Trial By Legislation

Terri Schiavo, brain-damaged woman in a coma-like state following a heart attack, over US Capitol dome, on texture, partial graphic
AP
Attorney Andrew Cohen analyzes legal issues for CBS News and CBSNews.com.
After lurking as a local and regional issues for years, the Terri Schiavo case suddenly has mushroomed into a grand constitutional showdown with national implications. Because legal and political developments are occuring at an exceptionally fast rate, and because the dynamics of the current legal dispute are so extraordinary, it's worth a quick look at some of the fundamental questions that are likely to arise over the next few days, as well as my best guesses as to what some answers will be.

QUESTION: First, some context and perspective. How unusual is this scenario, this mix of legal and political agendas, this confrontation between Congress and the courts over the outcome of a single case?

ANSWER: It is so rare that you probably have to go back to the Civil Rights era of the 1950s and 1960s to find a similar situation where there was such a blatant power struggle between the federal government and a state and between politicians and judges. Even the Florida Recount struggle that tainted the presidential election of 2000 did not rise to this level of open combat between the two branches of government. And I say that, and everything else below, acknowledging at the outset that this is a tragic case in which there are, or should be, no winners or losers regardless of the outcome. It is so sad that a private family drama has to play itself out on the most public of stages, with people in critical moments of their lives using and being used by politicians to further one agenda or another.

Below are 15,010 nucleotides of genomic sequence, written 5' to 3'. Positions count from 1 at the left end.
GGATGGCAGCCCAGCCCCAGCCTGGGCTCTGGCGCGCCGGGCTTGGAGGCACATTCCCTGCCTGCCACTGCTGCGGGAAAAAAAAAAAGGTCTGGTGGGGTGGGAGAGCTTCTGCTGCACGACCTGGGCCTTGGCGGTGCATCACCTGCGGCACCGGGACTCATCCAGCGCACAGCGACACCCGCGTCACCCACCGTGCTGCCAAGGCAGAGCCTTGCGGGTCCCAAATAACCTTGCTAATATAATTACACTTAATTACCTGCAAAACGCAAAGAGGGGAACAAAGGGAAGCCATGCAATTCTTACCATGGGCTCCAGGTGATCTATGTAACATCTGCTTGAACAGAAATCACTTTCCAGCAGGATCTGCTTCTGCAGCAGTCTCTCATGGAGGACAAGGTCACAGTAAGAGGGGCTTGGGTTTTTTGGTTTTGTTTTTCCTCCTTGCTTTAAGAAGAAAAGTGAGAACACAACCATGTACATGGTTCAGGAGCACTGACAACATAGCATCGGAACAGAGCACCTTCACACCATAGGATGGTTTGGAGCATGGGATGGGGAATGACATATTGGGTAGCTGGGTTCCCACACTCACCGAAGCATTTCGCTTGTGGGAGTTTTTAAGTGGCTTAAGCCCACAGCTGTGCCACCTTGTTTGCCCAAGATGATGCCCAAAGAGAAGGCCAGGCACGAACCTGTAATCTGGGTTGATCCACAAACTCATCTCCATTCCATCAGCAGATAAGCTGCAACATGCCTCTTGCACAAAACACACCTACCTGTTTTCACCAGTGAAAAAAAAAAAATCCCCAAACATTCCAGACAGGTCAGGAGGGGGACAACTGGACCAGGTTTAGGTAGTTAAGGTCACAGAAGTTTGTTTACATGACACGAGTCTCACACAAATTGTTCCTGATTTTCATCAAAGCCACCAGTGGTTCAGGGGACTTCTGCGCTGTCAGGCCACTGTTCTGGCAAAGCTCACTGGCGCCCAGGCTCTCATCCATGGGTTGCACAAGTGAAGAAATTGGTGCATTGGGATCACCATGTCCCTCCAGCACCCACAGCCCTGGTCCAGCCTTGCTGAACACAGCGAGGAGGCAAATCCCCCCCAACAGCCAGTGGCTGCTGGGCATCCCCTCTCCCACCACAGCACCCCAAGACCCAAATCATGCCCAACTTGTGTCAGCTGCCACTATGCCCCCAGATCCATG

QUESTION: Step off the soapbox for a minute and give me the facts. So Congress is on the verge of passing legislation about the Schiavo case that President Bush is almost certain to sign into law. First, what does the legislation actually say?

ANSWER: The draft legislation passed around Saturday evening, the "compromise" that legislators say they will enact and then present to the President, starts off with the words "for the relief of the parents of Theresa Marie Schiavo." The bill would give the U.S. District Court for the Middle District of Florida jurisdiction "to hear, determine, and render judgment on a suit or claim by or on behalf of Theresa Marie Schiavo for the alleged violation of any right... under the Constitution or laws of the United States relating to the withholding or withdrawal of food, fluids, or medical treatment necessary to sustain her life." But it would specifically not "confer additional jurisdiction" on courts to hear disputes about assisted suicide or "create substantive rights not otherwise secured" already in federal or state law.